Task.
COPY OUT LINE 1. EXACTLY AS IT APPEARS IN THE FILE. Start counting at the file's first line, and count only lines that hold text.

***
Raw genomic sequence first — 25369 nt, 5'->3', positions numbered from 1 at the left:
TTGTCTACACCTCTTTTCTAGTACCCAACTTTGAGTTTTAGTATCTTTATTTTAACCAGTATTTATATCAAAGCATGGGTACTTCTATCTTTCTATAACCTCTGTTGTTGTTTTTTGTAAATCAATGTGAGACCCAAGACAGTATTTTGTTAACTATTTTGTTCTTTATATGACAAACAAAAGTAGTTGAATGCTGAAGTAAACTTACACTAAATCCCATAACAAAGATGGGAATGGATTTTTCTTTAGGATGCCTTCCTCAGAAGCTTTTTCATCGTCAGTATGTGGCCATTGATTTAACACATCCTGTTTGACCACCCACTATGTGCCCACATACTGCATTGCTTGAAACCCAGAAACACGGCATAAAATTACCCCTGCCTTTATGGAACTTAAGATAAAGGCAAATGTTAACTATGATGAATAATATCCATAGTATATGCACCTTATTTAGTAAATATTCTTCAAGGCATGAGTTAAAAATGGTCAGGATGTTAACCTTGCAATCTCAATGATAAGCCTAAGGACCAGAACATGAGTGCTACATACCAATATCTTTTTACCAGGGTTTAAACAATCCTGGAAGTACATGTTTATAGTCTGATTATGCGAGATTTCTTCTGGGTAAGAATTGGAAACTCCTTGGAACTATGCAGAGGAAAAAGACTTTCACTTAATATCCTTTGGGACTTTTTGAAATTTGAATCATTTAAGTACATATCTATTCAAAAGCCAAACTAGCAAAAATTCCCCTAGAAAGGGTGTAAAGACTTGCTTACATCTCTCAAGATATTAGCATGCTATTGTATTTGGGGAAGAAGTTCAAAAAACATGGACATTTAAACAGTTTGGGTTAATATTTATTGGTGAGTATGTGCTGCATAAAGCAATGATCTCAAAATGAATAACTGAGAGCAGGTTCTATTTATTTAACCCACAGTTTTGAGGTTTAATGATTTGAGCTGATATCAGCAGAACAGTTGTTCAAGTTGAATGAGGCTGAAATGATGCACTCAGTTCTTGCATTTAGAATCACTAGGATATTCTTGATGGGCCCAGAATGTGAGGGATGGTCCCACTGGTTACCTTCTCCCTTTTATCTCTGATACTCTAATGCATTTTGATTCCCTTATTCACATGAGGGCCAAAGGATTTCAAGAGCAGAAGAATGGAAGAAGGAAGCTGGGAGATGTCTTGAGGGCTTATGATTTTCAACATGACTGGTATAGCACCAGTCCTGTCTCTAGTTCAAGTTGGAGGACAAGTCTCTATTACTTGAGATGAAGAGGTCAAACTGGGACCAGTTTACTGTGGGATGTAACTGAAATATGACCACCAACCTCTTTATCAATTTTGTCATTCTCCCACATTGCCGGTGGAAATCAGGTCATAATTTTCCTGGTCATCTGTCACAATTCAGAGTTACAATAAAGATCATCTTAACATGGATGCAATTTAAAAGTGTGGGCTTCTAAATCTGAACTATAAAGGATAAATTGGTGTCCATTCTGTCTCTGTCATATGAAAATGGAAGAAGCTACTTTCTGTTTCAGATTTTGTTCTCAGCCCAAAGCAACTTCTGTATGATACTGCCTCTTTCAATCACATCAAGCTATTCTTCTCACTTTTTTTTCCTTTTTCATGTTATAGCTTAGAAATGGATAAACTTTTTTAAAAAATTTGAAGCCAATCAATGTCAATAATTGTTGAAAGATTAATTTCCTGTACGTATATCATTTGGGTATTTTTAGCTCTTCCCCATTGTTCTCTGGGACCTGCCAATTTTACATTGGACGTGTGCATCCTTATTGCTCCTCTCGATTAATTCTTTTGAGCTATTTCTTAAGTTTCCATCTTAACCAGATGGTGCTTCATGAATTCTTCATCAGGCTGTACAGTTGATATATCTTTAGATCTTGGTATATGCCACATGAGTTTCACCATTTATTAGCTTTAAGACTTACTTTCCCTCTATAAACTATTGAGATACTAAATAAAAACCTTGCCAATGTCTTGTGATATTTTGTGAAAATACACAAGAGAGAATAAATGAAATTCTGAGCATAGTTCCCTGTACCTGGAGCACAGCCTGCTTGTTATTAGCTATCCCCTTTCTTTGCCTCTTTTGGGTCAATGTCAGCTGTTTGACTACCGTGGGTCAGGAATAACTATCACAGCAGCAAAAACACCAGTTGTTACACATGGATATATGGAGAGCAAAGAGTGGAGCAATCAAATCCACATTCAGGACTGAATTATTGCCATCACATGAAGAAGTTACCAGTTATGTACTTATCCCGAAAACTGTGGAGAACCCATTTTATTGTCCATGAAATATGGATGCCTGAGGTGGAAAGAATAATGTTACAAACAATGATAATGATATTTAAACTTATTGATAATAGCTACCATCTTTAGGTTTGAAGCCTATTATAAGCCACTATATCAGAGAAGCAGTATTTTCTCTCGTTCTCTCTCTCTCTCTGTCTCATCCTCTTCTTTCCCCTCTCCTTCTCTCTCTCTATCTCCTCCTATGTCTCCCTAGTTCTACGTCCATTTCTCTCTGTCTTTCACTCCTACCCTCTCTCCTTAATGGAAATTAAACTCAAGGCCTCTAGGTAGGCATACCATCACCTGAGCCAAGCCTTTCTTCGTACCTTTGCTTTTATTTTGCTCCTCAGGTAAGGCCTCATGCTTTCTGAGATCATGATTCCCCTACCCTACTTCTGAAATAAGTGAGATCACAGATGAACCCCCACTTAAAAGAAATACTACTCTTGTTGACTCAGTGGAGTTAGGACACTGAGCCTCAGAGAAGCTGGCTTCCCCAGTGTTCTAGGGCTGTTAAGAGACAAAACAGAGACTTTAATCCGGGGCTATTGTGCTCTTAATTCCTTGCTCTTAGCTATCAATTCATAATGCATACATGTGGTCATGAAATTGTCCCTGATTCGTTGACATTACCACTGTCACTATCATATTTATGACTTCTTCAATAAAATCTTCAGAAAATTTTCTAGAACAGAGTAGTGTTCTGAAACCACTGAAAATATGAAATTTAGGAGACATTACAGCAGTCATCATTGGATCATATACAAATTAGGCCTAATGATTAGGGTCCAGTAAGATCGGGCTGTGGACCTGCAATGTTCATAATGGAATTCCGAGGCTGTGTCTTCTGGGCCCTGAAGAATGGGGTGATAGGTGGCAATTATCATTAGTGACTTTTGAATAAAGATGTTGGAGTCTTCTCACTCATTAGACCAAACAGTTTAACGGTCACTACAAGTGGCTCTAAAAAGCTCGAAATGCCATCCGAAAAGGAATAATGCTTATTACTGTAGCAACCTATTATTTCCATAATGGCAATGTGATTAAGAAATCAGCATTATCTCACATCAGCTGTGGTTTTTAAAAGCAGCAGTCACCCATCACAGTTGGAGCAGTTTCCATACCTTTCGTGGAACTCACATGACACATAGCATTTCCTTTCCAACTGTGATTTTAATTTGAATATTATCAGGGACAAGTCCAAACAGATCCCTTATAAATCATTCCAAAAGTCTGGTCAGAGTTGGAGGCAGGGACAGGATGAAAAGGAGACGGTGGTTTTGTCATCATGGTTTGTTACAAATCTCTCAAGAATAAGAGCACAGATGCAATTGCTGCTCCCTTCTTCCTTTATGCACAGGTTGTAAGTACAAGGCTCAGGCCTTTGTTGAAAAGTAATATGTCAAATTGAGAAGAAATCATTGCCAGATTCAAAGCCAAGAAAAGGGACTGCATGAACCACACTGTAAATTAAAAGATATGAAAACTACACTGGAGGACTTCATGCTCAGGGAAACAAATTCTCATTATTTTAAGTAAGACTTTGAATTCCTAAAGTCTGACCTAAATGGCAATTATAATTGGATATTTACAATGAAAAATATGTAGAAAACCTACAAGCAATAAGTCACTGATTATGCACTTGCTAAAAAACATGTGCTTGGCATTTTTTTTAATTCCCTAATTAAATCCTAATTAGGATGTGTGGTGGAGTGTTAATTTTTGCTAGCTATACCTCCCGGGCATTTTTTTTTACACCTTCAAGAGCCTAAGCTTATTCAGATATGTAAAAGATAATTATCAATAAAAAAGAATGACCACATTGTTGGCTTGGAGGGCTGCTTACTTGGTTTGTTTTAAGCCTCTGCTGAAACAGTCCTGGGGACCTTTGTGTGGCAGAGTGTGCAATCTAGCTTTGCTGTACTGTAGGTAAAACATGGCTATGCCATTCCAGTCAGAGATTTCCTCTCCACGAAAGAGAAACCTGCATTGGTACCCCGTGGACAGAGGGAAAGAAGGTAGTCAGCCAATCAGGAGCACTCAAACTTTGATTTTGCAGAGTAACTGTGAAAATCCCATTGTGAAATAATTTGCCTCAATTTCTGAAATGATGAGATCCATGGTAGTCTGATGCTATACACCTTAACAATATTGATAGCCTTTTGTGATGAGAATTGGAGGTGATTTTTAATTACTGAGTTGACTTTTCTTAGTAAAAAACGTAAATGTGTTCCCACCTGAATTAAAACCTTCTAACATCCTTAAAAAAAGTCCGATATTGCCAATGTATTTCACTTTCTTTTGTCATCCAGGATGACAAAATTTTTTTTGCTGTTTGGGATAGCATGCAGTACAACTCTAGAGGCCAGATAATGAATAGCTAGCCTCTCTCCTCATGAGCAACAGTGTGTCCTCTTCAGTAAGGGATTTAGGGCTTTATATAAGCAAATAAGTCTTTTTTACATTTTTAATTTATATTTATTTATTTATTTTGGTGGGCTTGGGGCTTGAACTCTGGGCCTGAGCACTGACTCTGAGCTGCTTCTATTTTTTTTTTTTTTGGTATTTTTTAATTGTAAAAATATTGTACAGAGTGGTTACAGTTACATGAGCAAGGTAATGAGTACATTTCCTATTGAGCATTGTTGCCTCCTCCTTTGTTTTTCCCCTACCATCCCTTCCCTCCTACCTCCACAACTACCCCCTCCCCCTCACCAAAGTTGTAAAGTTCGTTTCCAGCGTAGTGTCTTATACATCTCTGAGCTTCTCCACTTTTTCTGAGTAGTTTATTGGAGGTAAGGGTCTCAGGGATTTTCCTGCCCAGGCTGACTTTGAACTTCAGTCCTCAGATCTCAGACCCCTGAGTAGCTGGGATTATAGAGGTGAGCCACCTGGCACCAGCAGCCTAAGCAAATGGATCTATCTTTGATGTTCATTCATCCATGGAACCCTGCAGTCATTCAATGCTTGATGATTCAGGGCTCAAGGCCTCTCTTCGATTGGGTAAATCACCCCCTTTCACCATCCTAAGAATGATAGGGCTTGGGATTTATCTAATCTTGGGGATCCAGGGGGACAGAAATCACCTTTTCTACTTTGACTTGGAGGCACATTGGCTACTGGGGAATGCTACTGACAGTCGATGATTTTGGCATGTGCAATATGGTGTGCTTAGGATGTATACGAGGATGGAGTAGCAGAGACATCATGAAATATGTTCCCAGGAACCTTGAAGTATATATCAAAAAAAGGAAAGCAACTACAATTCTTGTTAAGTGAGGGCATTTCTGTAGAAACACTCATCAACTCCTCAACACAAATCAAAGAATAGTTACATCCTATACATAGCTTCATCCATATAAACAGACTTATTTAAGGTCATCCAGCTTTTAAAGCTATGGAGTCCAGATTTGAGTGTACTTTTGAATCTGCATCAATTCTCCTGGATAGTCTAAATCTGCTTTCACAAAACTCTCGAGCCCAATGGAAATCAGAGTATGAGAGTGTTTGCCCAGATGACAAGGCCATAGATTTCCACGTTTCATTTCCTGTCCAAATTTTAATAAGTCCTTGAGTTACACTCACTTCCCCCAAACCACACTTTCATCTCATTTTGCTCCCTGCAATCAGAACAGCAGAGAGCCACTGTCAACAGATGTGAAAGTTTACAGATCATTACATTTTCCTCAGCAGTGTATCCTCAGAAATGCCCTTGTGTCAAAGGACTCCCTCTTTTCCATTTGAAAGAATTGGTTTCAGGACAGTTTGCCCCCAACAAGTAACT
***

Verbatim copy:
Raw genomic sequence first — 25369 nt, 5'->3', positions numbered from 1 at the left: